Next are listed the remaining virtues: chastity in marriage, love for

her husband without crankiness, diligence in all the tasks about the

house, thriftiness, frugality. ...26

In Melanchthon's view the virtues enjoined by the first table of the

Decalogue seem to be relatively detachable from those commanded in

The second table.




      The fourth wordview is distinct from the first three in that it rejects

any division of nature and grace into separate realms. In this view the

spiritual penetrates into the natural, transforming it from within. Be-

cause of this, it has a more positive view of nature (the good creation)

than any of the others since grace is here seen to serve its restoration.


        26Opera, ed. Bretschneider, vol. 14, cols. 85--86: NTertia pars carmen est de virtutibus

honestaeMatrisfamilias. Ut autem singulis hominibus vitae regula esse debet Decalogus,

ita in hac laudatione distribuantur virtutes in Decalogum, et ad primam tabulam pertinet

dictum hoc loco, Mulier timens Deum, laudabitur.

autem intelligatur torus verus cultus, vera Dei agnitio, Timor, Fides, Invocatio,

dilectio Dei, et aliae coniunctae virtutes. ...

Deinde recitantur caeterae virtutes. Castitas coniugalis, amor erga maritum sine

morositate sedulitas in omnibus laboribus oeconomicis, Parsimonia, Frugalitas. ...”

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      Applied to the Song of Proverbs 31, this paradigm fosters an inter­pre-

tation which looks upon the fear of the Lord as integral to the poem

as a whole. Religion is not restricted to verse 30, but pervades the whole.

      Historically, this interpretation has often been associated with inter-

­preters of the Calvinist tradition. A good example is the note on the Song

which is given by J. F. Ostervald, a Swiss Reformed theologian of the

eighteenth century:

It must not be supposed that what is said in this chapter relates only

to the maxims and duties of running a household. It is religion

which enjoins on women these very duties, and the qualities which

Solomon praises in the persons of this sex are those which recom-

­mend them in God’s eyes.27

In other words, the good management of a household is itself a

religious duty by which women please God.

      The same point is made by Abraham Kuyper, the leader of Dutch    

Neocalvinism, in his discussion of the Song:

In the beautiful song in which Lemuel drew for his son the picture of         

the virtuous woman, there is almost no mention of the quiet, inner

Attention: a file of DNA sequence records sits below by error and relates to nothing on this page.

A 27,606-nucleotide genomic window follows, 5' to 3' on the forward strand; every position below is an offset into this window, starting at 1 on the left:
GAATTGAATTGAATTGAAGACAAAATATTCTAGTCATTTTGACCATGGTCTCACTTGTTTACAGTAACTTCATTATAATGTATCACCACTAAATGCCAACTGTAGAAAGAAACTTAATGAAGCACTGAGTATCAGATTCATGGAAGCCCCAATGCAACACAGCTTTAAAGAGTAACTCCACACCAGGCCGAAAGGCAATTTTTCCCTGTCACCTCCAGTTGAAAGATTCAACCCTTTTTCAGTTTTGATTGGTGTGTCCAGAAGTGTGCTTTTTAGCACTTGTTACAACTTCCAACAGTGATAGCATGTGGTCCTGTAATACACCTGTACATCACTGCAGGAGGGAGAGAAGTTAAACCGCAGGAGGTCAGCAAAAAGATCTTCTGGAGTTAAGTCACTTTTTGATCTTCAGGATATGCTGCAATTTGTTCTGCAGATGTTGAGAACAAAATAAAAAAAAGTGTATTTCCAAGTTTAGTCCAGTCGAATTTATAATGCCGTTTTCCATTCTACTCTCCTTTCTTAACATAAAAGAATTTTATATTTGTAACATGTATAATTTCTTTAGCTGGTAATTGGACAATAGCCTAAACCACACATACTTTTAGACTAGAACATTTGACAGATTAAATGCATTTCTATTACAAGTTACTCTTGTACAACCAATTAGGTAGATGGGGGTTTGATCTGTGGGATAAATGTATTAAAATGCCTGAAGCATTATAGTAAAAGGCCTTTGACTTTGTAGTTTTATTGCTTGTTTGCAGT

virtues of this woman. To be sure, it does say that she “feareth the  

Lord,” but this too is understood of the outside, not the inside. A

woman who demonstrates in her home management that she does not       

pursue vanity but fears the Lord, she shall be praised.28          

Here the woman’s household activities are seen, not as something

opposed to, or even distinct from, her fear of the Lord, but rather as its

external manifestation.

      The exegetes of this tradition are quite conscious of bringing a       

distinct perspective to bear on the interpretation of the Song, especially          

as regards the value and status of “natural” life. The English Puritan      

Thomas Cartwright, for example, in his influential seventeenth-cen-

tury commentary on the book of Proverbs, after pointing out that the   


        27See La Sainte Bible . . . avec Les I’.Thuveaux Argumens et les Nouvelles R~flexions . par J.

F. Ostervald (Amsterdam: F. Bernard et Herman, 1724). p. 543: “II ne faut pas croire que ce

qui est dit dans ce Chapitre, ne sojent que des maximes et des devoirs d’Oeconomie. La

Religion impose aux femmes ces m~mes devoirs; et les qualitez que Salomon loue dans

les personnes de ce Sexe, sont celles qui les rendent recommandables devant Dieu.”

        28A. Kuyper, Als gi] in uw huis zit (Amsterdam: Hoeveker en Wormser, 1899), p. 66: “In

den schoonen zang toch, waarin Lemuel voor zijn zoon het beeld der deugdelijke

huisvrouw uitteekende, staat over de stille zielsdeugden van deze vrouw bijna niets. Er

staat weldat ze den Heere vreest,’ maar ook dit wordt niet van den binnenkant, maar

van den buitenkant genomen. Fen vrouw die in haar huishouding toont, niet de ijdelheid

na te jagen, maar den Heere te vreezen, zal geprezen worden

          NATURE AND GRACE IN PROVERBS 31:10-31                   163


Valiant Woman is pictured at 31:19 as personally engaged in the lowly

task of spinning, adds the comment:

This passage must be given careful attention in order to establish us

more firmly in the common duties of this life as duties pleasing to

God, against the Anabaptists, who judge them to be too lowly to be

engaged in by Christians, and against the Papists, who, although

they do not condemn this kind of work, nevertheless, in that they